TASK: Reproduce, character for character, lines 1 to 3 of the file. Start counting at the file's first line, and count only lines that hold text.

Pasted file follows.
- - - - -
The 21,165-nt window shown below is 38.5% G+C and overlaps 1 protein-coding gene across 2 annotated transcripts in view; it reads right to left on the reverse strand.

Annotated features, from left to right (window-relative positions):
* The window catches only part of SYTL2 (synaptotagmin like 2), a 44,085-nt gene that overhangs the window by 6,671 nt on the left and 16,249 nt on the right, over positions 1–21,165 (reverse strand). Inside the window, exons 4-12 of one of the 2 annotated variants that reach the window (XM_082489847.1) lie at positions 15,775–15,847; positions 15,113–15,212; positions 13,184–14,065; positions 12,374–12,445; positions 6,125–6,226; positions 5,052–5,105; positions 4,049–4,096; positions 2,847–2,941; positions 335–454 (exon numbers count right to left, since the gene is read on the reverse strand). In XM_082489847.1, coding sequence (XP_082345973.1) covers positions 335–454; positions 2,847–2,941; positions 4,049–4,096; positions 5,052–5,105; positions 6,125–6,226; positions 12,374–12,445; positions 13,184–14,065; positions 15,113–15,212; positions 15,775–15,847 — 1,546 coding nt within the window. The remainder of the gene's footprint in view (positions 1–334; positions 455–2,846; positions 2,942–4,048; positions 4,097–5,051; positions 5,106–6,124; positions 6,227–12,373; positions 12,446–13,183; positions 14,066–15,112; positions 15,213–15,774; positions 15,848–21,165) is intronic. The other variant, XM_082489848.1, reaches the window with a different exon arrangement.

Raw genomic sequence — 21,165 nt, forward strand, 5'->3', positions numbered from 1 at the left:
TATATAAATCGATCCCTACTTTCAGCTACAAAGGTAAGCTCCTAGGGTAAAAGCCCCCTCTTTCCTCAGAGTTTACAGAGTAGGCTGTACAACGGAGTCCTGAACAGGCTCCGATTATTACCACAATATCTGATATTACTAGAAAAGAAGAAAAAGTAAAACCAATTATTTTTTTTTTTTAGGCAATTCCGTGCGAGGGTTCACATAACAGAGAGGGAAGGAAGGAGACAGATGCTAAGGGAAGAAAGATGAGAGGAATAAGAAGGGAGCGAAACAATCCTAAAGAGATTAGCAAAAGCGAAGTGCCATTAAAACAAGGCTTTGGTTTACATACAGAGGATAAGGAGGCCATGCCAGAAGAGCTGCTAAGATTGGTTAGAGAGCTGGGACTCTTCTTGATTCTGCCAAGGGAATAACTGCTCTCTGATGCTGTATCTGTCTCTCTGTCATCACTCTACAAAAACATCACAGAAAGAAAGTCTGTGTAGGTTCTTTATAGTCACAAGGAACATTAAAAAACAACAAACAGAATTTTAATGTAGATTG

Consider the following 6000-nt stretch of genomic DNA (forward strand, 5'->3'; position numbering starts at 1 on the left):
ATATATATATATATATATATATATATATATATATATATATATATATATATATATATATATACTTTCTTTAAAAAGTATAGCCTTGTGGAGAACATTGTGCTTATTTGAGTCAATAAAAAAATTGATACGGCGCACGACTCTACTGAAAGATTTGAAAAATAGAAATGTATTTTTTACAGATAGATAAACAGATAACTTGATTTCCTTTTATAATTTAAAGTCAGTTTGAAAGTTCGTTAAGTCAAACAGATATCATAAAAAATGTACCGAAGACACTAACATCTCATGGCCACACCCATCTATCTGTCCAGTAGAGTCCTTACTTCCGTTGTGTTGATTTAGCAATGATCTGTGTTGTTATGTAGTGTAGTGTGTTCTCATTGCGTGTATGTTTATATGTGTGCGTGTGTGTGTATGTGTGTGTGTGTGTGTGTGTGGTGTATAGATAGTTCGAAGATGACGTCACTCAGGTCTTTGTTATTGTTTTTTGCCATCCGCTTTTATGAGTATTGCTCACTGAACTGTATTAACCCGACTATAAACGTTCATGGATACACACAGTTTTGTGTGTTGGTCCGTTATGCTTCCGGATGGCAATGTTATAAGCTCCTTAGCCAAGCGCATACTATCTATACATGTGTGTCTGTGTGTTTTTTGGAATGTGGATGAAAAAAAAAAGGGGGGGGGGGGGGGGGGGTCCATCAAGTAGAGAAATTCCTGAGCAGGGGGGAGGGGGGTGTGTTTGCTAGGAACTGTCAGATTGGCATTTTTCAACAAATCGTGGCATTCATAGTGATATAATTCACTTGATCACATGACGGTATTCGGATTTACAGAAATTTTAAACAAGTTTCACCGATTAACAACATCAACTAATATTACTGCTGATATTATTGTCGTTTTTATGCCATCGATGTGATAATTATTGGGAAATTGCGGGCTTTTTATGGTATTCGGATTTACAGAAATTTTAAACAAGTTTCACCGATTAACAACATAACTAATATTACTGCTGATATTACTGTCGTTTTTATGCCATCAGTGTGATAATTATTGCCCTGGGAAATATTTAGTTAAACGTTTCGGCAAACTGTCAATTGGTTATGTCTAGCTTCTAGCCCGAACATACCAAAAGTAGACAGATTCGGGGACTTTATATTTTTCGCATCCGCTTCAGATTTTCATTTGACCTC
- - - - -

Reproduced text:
The 21,165-nt window shown below is 38.5% G+C and overlaps 1 protein-coding gene across 2 annotated transcripts in view; it reads right to left on the reverse strand.

Annotated features, from left to right (window-relative positions):
* The window catches only part of SYTL2 (synaptotagmin like 2), a 44,085-nt gene that overhangs the window by 6,671 nt on the left and 16,249 nt on the right, over positions 1–21,165 (reverse strand). Inside the window, exons 4-12 of one of the 2 annotated variants that reach the window (XM_082489847.1) lie at positions 15,775–15,847; positions 15,113–15,212; positions 13,184–14,065; positions 12,374–12,445; positions 6,125–6,226; positions 5,052–5,105; positions 4,049–4,096; positions 2,847–2,941; positions 335–454 (exon numbers count right to left, since the gene is read on the reverse strand). In XM_082489847.1, coding sequence (XP_082345973.1) covers positions 335–454; positions 2,847–2,941; positions 4,049–4,096; positions 5,052–5,105; positions 6,125–6,226; positions 12,374–12,445; positions 13,184–14,065; positions 15,113–15,212; positions 15,775–15,847 — 1,546 coding nt within the window. The remainder of the gene's footprint in view (positions 1–334; positions 455–2,846; positions 2,942–4,048; positions 4,097–5,051; positions 5,106–6,124; positions 6,227–12,373; positions 12,446–13,183; positions 14,066–15,112; positions 15,213–15,774; positions 15,848–21,165) is intronic. The other variant, XM_082489848.1, reaches the window with a different exon arrangement.